Close encounters

I was humming along on a writing project when I heard the knock at the front door. I suddenly remembered I’d meant to warn my partner about the enormous wasp on the back porch. I was going to tell her to use the front door but she doesn’t have a key for it. I hurried downstairs fearing she’d found the wasp the hard way. But I opened the door to a stranger. Filled with relief that I wasn’t looking at my wasp-stung partner and just barely surfacing from the writing zone, I happily opened the screen door and accepted the flyer he was holding out to me.

Like the phone that I don’t answer unless I recognize the caller’s name or number, I rarely open the front door without knowing who is on the other side. I don’t fear crime because I’m fortunate to live in a place with very little stranger-to-stranger crime. Instead, I fear someone trying to sell me something because I’m a pushover.

The man in front of me was selling his candidacy to our county board. I didn’t know if we held similar views so I tried to engage him while glancing at his flyer. With little prompting he said he supports everyone having the same access to the rights enumerated in the constitution. I found that a bit vague so I asked him about a specific political issue. I disagreed with his answer and was about to tell him that when he suggested that local issues were more relevant. I thought that was fair so I asked him what he thought the most pressing issue was for the county board.

The issue he picked is one I knew little about but it gave him a chance to explain his larger philosophy. I don’t find his general political view wholly abhorrent—it is simply not the case that I disagree with every aspect of it. Recognizing this gave me the mental space to listen to him, listen to myself, ask genuine questions, and express disagreement. He said it was unusual for someone to really engage him on the issues. I’m not surprised because it was hard work to keep going and stay focused while listening, thinking, and often disagreeing. Our exchange was not heated but we both seemed a bit stressed turning a little pink and sweating. I know I felt very wound up inside and my breathing was shallow. This is what my body does when I feel anxious but I remained aware that standing on my front step he was not a threat to me, in that moment I was safe. Staying present to the moment I could be open to the possibility of an authentic encounter with another even in the face of our differences.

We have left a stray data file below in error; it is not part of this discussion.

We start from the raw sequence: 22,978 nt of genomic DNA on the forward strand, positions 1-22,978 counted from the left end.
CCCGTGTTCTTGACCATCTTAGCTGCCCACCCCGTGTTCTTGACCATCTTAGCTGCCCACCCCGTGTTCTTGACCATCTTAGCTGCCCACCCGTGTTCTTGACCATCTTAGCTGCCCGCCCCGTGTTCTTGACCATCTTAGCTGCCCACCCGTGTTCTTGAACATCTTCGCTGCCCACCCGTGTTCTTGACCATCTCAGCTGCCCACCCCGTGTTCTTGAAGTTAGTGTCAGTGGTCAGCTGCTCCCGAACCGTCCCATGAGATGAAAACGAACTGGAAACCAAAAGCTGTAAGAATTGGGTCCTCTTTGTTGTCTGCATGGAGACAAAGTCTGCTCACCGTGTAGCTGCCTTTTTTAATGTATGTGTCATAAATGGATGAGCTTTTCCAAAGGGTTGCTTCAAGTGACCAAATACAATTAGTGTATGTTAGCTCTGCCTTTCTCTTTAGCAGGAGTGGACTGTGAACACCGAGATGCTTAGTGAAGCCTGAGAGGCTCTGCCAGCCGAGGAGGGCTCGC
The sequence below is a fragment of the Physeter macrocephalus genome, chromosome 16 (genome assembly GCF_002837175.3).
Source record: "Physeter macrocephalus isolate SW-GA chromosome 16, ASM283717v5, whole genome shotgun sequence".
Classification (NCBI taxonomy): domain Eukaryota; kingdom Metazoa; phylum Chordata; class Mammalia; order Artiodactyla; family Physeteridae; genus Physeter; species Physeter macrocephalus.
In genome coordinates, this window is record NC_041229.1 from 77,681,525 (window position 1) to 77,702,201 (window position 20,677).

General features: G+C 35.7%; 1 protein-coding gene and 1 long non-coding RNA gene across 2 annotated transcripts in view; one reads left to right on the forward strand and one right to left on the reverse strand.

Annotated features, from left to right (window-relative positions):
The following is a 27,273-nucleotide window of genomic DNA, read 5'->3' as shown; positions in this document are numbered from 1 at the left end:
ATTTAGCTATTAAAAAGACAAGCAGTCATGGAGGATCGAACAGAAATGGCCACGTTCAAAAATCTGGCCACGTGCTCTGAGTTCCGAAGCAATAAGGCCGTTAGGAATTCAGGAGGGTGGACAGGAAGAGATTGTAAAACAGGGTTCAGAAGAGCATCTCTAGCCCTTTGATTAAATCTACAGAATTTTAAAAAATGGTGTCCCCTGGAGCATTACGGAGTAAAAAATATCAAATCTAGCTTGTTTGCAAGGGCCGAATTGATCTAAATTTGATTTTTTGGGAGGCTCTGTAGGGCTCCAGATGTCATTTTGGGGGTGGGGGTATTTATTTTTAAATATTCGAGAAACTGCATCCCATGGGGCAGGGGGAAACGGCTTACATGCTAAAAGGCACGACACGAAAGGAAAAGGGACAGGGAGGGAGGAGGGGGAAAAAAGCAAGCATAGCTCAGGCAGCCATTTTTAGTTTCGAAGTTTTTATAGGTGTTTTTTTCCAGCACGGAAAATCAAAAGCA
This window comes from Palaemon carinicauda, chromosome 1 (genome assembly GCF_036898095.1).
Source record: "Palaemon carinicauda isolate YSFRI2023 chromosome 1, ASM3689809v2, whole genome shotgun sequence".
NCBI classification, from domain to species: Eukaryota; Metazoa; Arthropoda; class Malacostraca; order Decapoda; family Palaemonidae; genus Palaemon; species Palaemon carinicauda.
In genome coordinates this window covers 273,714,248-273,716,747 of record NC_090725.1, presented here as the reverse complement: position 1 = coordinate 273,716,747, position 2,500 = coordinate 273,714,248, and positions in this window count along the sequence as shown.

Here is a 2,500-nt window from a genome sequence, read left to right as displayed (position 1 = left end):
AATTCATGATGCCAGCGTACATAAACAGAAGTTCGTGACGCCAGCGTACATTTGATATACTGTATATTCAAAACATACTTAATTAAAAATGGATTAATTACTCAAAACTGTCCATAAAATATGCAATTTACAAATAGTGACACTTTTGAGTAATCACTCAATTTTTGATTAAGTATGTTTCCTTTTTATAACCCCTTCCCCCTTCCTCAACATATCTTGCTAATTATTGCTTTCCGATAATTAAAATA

I checked on the issue he thinks is central to the county board and as with much that he said I think he’s offering a simple solution to a complex problem. I won’t vote for him but I appreciate our conversation and I gained some empathy for the work of being a political candidate. Whether we’re knocking on doors or opening doors, the truth is we cannot know with certainty what we’ll find on the other side.

 

What doors do you avoid opening?

How do you remain in your integrity when someone’s trying to sell you something you don’t want?

What can you do to feel safe even in the presence of conflict?

Author: Mariangela Maguire

Teacher, mentor, and coach are the roles I’ve most often played in my professional life. Listening, clarifying, and encouraging best describe my methods. I provide one-on-one coaching where I listen deeply, offer clear observations, and provide new perspectives.

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